RTD drinks remain the most innovative in the beverage sector

I always enjoy attending the annual Fancy Food Show in New York City because it is the one trade show where I do not feel like a ‘stalker’…Before calling the authorities, let me explain. Whether I attend a conference, convention or trade show, I am constantly staring (squinting these days) at attendees to try to read their badges, and often following them – or chasing them – down aisles if it is an executive from a coffee or tea company with whom I would really like to speak. At the Fancy Food Show, food and beverage companies are the exhibitors so rather than utilising my chase skills, I am able to speak with them at their booths, which is refreshing, more civilised, and frankly a lot less exhausting!

Companies are often introducing new products or brands or displaying their recent launches at the Fancy Food Show (which took place between 23-25 June this year), so it is also the perfect opportunity to sample new coffee and tea SKUs. Most companies exhibiting at the show look to gain or expand their retail distribution in the United States. Whittard, for example, is a well-known and highly regarded English tea brand –established in 1886 – but it began to expand its presence in the US only recently so the show is an ideal place to meet retailers. Some companies exhibit hoping to find distributors to launch their products in US stores. For example, Shun Tea, from Japan, which was promoting its Camellia sinensis stem-based matcha called ‘bowcha’ and Brewix from India, which offers black, green and herbal and botanical teas in plastic-free, sugarcane-based packaging, were both hoping to find distributors to help bring their products in the US market.

On the coffee side, licensed brands were strong with many of the established companies (those already available at retail but looking to expand their distribution). White Coffee has long offered an array of licensed brands in its coffee assortment such as Harry & David, Entenmann’s, Jim Bean, Bailey’s and Peanuts. Two of its newest licensed ground coffee products are M&M’s and Snickers branded coffee, which join Twix and Dove.

Two Rivers Coffee from New Jersey also offers several licensed coffee products including ice cream brands Friendly’s and Cold Stone Creamery. Its newest item is Kellogg’s Eggo-branded coffee. According to Sam Blaney, vice president of sales and marketing, this is the first time Kellogg’s has licensed the Eggo name to another F&B product. Flavours for the single-serve coffee line include vanilla, maple syrup, cinnamon toast, chocolate chip and blueberry. When I asked who they are targeting with the Eggo coffee line, Blaney said it’s a nostalgia brand so he believes the line will appeal to anyone who grew up eating Eggo waffles, and of course, Gen Z, because that demo tends to enjoy sweet flavours.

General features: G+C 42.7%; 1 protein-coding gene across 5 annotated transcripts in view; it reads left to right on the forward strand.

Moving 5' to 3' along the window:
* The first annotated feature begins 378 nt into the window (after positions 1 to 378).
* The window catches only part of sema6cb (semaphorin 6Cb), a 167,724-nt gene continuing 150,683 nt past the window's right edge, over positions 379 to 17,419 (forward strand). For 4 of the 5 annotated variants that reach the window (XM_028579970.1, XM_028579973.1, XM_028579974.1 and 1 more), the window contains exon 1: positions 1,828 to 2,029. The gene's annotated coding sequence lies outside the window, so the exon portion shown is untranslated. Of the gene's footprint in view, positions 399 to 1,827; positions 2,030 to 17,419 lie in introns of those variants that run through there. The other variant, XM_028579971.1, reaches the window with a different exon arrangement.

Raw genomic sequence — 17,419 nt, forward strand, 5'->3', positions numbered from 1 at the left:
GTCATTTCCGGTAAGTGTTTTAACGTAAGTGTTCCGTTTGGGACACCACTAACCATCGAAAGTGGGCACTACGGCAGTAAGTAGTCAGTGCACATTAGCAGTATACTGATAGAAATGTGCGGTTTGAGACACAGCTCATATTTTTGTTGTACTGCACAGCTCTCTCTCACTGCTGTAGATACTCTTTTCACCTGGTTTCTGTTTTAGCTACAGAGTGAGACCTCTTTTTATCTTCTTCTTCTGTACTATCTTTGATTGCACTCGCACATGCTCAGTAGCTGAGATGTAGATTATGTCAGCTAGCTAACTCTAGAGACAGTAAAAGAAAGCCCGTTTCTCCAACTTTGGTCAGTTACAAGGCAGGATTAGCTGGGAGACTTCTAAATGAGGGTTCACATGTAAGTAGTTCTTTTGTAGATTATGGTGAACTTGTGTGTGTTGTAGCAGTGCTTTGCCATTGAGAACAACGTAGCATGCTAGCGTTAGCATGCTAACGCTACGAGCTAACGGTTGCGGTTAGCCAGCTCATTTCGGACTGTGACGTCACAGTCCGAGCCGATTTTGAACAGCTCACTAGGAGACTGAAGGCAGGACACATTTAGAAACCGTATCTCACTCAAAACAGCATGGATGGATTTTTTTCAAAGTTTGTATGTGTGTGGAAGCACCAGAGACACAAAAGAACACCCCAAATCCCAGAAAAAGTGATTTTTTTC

New English Teas Ltd has also specialised in licensed products such as Beatrix Potter and tea sporting the Royals such as Queen Elizabeth II, King Charles, and Prince William and Princess Kate (technically, it may be Kate, the Princess of Wales). At the Fancy Food Show, New English Teas was highlighting its new Harry Potter line, which ranged from small decorative tins to beautiful large canisters and included a variety of flavours in both loose leaf tea and tea bags.

Unsurprisingly, the most innovation was in the ready-to-drink segment. Boba/bubble tea was ubiquitous, offering a variety of flavours (mango, passionfruit green tea; peach oolong tea; mixed berry hibiscus, etc.) including new tapioca and juice-based boba flavours, and instant bubble tea and instant popping boba kits. There were myriad companies offering new coffee and RTD drinks from cold brewed, to lightly sweetened and unsweetened, those with plant-based additives, and of course, new flavours, such as a lavender and maple oat milk latte from Dripdash, but the real innovation was in functional RTD coffee and tea.

Frujava won the Sofi Gold Award from the Specialty Food Association in the Energy Drink Waters & Functional Beverages category for its coffee bean and green coffee extract-based Cherry Vanilla Energy Drink. Frujava is targeting those consumers who would like the ‘energy’ benefits that energy drinks provide – each can contains 80mg of caffeine – but naturally, as the caffeine is derived from coffee. The drink tasted more like a semi-sparkling juice so it will appeal to those who may not want a soda but do want caffeine yet not necessarily a cup of coffee or a typical energy drink, both of which have much higher levels of caffeine.

Monatea, from South Africa – which was also looking for a distributor – was promoting its cold-brew sparkling rooibos drink (a subtle sparkling tea) that is caffeine-free, organic, has no sugar and only one calorie in distinct flavours such as ginger/peach/African olive leaf, sage/lime/Cape Mint, and hibiscus/berry/buchu. For those who prefer a sweetened beverage, Monatea also offers lightly sweetened versions. Many of the ingredients are native to only the Cape Floral Kingdom of South Africa, which adds to the uniqueness and originality of the drinks.

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